Retired United States Supreme Court Associate Justice John Paul Stevens spoke at the 15th Annual Justice John Paul Stevens Award Luncheon. The Justice John Paul Stevens Award was conceived by Justice Stevens’s former law clerks. The first time it was presented was in September 2000. The award is given by both The Chicago Bar Foundation and The Chicago Bar Association. Justice Stevens, who is a Chicago native and practiced law in Chicago before his elevation to the bench, has been honored for his lifetime efforts to improve the system of justice and his active participation and dedication to The Chicago Bar Association.
The award that is given annually and is bestowed upon distinguished attorneys who exemplify Stevens’s commitment to integrity and public service in the practice of law. This year’s honorees included lawyers and judges from state court, federal court and the Illinois Supreme Court.
Justice Stevens has recently published one of his many books and this one is somewhat controversial but extremely well-written and provocative. It is titled, Six Amendments: How and Why We Should Change the Constitution. The book is an excellent summary of not just of the Constitution, but the rigors required to revise the Constitution, which has been done only 18 times during the nation’s history — revisions to the Constitution as opposed to the 27 Amendments to it.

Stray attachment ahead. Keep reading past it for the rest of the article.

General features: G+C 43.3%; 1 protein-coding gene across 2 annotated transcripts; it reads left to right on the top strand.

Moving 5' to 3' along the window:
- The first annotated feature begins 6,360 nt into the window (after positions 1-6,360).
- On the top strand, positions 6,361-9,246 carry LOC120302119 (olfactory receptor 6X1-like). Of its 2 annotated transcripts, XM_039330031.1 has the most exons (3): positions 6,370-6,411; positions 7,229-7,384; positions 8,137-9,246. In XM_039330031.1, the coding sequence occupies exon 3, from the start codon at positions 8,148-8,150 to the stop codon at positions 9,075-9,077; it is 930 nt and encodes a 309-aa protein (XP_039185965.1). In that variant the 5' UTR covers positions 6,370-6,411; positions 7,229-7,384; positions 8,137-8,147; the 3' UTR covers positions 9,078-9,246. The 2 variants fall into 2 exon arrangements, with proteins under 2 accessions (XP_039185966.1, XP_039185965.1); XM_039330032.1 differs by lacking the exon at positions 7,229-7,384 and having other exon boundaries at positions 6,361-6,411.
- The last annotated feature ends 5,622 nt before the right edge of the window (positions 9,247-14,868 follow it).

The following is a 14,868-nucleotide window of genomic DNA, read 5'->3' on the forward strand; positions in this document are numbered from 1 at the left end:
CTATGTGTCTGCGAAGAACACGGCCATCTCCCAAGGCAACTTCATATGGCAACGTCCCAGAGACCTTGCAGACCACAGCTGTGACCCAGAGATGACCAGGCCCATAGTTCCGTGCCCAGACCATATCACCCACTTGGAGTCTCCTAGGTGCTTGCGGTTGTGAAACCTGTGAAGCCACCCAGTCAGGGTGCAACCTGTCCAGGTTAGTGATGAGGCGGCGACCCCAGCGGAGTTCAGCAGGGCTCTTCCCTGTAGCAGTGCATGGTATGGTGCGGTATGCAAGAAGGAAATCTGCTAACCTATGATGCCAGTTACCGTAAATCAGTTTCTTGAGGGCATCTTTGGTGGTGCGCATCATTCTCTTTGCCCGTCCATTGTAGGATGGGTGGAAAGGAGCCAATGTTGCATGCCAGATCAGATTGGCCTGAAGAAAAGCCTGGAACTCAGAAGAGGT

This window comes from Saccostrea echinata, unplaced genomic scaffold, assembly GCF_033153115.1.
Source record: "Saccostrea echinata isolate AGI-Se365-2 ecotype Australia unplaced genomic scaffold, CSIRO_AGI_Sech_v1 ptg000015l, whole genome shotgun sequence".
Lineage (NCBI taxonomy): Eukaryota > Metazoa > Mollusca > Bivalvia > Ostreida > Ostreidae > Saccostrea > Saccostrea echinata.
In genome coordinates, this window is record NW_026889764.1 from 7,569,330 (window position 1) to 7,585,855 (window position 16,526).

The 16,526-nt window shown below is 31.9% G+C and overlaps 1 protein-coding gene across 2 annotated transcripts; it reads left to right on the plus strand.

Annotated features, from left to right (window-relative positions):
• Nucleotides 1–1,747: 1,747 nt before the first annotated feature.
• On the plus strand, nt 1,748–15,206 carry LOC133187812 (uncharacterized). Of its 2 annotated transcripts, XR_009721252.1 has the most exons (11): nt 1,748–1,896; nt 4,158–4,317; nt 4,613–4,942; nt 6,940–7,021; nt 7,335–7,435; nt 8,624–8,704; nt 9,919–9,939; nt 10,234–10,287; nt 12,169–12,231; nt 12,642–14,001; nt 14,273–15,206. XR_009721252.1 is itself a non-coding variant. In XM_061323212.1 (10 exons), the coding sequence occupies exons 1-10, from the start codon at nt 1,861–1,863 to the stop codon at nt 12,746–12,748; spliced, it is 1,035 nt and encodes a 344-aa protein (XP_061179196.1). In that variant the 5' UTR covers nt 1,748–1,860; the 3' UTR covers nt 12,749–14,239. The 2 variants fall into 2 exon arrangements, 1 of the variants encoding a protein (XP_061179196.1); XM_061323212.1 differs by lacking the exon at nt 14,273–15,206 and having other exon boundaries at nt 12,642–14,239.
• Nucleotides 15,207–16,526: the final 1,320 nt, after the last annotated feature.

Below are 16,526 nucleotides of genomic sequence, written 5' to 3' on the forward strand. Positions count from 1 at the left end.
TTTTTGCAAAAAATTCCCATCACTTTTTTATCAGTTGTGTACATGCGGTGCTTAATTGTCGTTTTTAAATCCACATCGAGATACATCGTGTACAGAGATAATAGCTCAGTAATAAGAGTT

The book deals with the Constitution’s “Supremacy Clause” found in the second paragraph of Article VI, political gerrymandering, campaign finance law or lack of it, as well as sovereign immunity and the death penalty. The book is important in that it declares the obvious — that times have changed over the last 250 years when the drafters of much of the Constitution did their work. There are 27 amendments to the Constitution, but perhaps none more critical and timely than those six proposed by Justice Stevens.
At the Stevens Award Luncheon, Justice Stevens spoke about the writing of this recently released book and the importance of the public understanding the concepts of government through the U.S. Constitution. I would estimate that more than 500 luncheon guests were present for the Justice John Paul Stevens award lunch.
Robert Kreisman is a career-long member of The Chicago Bar Association and a current member of the Public Affairs Committee for The Chicago Bar Association and practices trial law, commercial litigation and personal injury law in Chicago and Cook County for more than 38 years. His practice region includes Chicago, Cook County and its surrounding area, as well as Cicero, Elmwood Park, Schiller Park, Lincolnwood, Chicago (Garfield Park, Little Italy, Greek Town, West Town, Ukrainian Village, Goose Island, Old Town, Hyde Park, Jackson Park, East Side), Glenview and Itasca, Ill.
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